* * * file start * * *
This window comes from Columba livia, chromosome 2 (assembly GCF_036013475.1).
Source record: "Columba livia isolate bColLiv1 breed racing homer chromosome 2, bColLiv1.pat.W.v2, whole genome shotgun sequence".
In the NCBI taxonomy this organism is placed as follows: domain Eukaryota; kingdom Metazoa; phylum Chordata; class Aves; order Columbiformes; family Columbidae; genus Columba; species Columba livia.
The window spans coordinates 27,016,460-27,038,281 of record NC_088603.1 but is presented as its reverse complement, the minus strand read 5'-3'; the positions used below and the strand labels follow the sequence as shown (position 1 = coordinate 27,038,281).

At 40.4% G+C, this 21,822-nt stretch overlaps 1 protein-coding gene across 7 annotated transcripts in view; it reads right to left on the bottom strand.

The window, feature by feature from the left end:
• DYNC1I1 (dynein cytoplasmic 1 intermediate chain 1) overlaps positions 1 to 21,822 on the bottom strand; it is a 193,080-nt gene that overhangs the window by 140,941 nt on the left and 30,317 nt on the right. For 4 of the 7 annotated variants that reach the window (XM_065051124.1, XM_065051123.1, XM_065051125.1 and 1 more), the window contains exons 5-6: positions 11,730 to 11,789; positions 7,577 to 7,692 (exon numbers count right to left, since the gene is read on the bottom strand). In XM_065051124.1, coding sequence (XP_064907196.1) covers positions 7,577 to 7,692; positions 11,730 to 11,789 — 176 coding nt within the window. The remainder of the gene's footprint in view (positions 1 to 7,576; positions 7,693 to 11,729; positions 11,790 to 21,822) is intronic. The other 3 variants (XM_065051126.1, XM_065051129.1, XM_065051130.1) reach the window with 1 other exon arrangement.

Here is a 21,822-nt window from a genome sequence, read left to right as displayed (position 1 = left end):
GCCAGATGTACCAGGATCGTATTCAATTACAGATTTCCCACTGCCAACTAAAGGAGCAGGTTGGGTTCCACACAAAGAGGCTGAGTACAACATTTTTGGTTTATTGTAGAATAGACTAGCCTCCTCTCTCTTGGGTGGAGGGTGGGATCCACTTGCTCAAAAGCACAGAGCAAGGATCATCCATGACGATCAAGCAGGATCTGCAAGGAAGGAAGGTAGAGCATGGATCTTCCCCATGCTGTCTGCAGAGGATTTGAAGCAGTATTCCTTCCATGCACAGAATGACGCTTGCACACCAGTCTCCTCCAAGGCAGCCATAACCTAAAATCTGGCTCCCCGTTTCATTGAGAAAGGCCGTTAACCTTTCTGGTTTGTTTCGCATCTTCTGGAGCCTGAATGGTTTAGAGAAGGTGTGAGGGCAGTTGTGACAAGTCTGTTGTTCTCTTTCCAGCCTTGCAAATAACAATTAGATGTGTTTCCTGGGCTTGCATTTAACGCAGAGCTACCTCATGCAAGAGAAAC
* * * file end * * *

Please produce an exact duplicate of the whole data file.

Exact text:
This window comes from Columba livia, chromosome 2 (assembly GCF_036013475.1).
Source record: "Columba livia isolate bColLiv1 breed racing homer chromosome 2, bColLiv1.pat.W.v2, whole genome shotgun sequence".
In the NCBI taxonomy this organism is placed as follows: domain Eukaryota; kingdom Metazoa; phylum Chordata; class Aves; order Columbiformes; family Columbidae; genus Columba; species Columba livia.
The window spans coordinates 27,016,460-27,038,281 of record NC_088603.1 but is presented as its reverse complement, the minus strand read 5'-3'; the positions used below and the strand labels follow the sequence as shown (position 1 = coordinate 27,038,281).

At 40.4% G+C, this 21,822-nt stretch overlaps 1 protein-coding gene across 7 annotated transcripts in view; it reads right to left on the bottom strand.

The window, feature by feature from the left end:
• DYNC1I1 (dynein cytoplasmic 1 intermediate chain 1) overlaps positions 1 to 21,822 on the bottom strand; it is a 193,080-nt gene that overhangs the window by 140,941 nt on the left and 30,317 nt on the right. For 4 of the 7 annotated variants that reach the window (XM_065051124.1, XM_065051123.1, XM_065051125.1 and 1 more), the window contains exons 5-6: positions 11,730 to 11,789; positions 7,577 to 7,692 (exon numbers count right to left, since the gene is read on the bottom strand). In XM_065051124.1, coding sequence (XP_064907196.1) covers positions 7,577 to 7,692; positions 11,730 to 11,789 — 176 coding nt within the window. The remainder of the gene's footprint in view (positions 1 to 7,576; positions 7,693 to 11,729; positions 11,790 to 21,822) is intronic. The other 3 variants (XM_065051126.1, XM_065051129.1, XM_065051130.1) reach the window with 1 other exon arrangement.

Here is a 21,822-nt window from a genome sequence, read left to right as displayed (position 1 = left end):
GCCAGATGTACCAGGATCGTATTCAATTACAGATTTCCCACTGCCAACTAAAGGAGCAGGTTGGGTTCCACACAAAGAGGCTGAGTACAACATTTTTGGTTTATTGTAGAATAGACTAGCCTCCTCTCTCTTGGGTGGAGGGTGGGATCCACTTGCTCAAAAGCACAGAGCAAGGATCATCCATGACGATCAAGCAGGATCTGCAAGGAAGGAAGGTAGAGCATGGATCTTCCCCATGCTGTCTGCAGAGGATTTGAAGCAGTATTCCTTCCATGCACAGAATGACGCTTGCACACCAGTCTCCTCCAAGGCAGCCATAACCTAAAATCTGGCTCCCCGTTTCATTGAGAAAGGCCGTTAACCTTTCTGGTTTGTTTCGCATCTTCTGGAGCCTGAATGGTTTAGAGAAGGTGTGAGGGCAGTTGTGACAAGTCTGTTGTTCTCTTTCCAGCCTTGCAAATAACAATTAGATGTGTTTCCTGGGCTTGCATTTAACGCAGAGCTACCTCATGCAAGAGAAAC